"This study explores the application of liberalism between 1877 and 1927 in the land which became southern Alberta and the British Columbia interior. In these regions, liberalism acted as an exclusionary force that enabled the use of extraordinary measures to remove Indigenous peoples from their ancestral territories. The expansion of liberalism, diverse and multifaceted in construction but undeniably debilitating in its impact on First Nations people, was facilitated, fashioned, and justified by means of disciplinary surveillance. This network, which included government officials, police officers, church representatives, and ordinary settlers, inculcated Anglo-Canadian liberal capitalist values, structures, and interests by presenting them as normal, natural, and beyond reproach. At the same time, it worked to exclude or restructure the economic, political, social, and spiritual aspects of Indigenous cultures. While none of this proceeded unchallenged, surveillance served as well to dampen, even if it could never completely quench, opposition."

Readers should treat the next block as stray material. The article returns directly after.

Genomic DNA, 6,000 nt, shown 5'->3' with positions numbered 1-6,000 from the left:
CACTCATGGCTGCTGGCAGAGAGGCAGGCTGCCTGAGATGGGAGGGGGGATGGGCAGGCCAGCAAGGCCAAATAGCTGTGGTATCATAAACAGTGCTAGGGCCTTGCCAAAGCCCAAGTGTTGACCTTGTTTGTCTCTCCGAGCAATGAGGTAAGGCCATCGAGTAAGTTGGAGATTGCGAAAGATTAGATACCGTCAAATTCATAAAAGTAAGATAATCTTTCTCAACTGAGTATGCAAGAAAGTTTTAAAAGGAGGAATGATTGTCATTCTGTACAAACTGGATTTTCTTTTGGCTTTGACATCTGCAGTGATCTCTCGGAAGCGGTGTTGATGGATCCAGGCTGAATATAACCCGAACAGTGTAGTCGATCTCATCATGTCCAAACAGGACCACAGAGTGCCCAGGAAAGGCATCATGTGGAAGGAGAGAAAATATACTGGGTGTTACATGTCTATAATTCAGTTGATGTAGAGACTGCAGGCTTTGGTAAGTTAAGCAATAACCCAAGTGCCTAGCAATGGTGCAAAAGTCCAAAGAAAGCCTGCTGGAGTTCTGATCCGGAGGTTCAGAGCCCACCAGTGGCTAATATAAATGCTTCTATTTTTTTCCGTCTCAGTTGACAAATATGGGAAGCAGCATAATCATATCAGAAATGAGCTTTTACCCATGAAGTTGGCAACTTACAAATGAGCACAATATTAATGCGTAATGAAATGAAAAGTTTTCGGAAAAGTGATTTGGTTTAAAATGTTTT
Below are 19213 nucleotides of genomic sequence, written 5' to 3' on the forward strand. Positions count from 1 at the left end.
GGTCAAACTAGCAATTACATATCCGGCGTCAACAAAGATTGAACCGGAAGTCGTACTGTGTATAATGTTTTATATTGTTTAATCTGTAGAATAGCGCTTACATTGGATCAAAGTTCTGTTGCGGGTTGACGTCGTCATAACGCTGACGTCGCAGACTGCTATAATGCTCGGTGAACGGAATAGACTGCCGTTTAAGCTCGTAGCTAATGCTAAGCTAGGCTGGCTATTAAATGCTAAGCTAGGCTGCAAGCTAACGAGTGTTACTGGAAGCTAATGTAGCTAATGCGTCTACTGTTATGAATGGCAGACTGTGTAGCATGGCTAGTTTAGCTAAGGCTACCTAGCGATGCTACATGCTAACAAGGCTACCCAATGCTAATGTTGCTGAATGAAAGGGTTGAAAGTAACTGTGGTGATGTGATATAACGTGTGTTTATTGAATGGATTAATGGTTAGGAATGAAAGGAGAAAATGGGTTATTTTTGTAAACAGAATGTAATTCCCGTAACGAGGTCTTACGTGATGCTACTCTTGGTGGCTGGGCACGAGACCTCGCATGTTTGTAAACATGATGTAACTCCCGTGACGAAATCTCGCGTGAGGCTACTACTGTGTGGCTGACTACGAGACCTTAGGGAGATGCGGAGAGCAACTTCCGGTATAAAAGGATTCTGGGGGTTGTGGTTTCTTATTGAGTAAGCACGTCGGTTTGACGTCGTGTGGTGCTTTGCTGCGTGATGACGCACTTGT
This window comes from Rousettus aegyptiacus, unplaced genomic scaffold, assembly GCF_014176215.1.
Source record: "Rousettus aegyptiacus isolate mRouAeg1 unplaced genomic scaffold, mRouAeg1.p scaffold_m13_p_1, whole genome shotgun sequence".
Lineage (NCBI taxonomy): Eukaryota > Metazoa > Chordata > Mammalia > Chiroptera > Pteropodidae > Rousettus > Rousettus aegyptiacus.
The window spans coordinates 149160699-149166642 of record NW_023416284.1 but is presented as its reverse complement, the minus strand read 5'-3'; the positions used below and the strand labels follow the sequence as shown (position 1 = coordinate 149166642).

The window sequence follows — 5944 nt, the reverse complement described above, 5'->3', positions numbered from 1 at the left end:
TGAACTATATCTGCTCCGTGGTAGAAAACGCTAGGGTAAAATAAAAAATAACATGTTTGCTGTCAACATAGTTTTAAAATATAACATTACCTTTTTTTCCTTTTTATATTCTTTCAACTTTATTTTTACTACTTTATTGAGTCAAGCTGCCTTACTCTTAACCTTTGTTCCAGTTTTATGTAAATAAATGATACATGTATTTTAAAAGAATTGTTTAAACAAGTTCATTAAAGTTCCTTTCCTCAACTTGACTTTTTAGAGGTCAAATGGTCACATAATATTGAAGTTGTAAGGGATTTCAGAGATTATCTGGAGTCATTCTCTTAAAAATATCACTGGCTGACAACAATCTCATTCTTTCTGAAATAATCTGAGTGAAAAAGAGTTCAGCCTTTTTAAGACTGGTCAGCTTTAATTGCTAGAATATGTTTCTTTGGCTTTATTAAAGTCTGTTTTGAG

A digital copy of Chapter I is attached
Smith, Keith D. Liberalism, Surveillance, and Resistance: Indigenous Communities in Western Canada, 1877-1927. Edmonton: AU Press, 2009.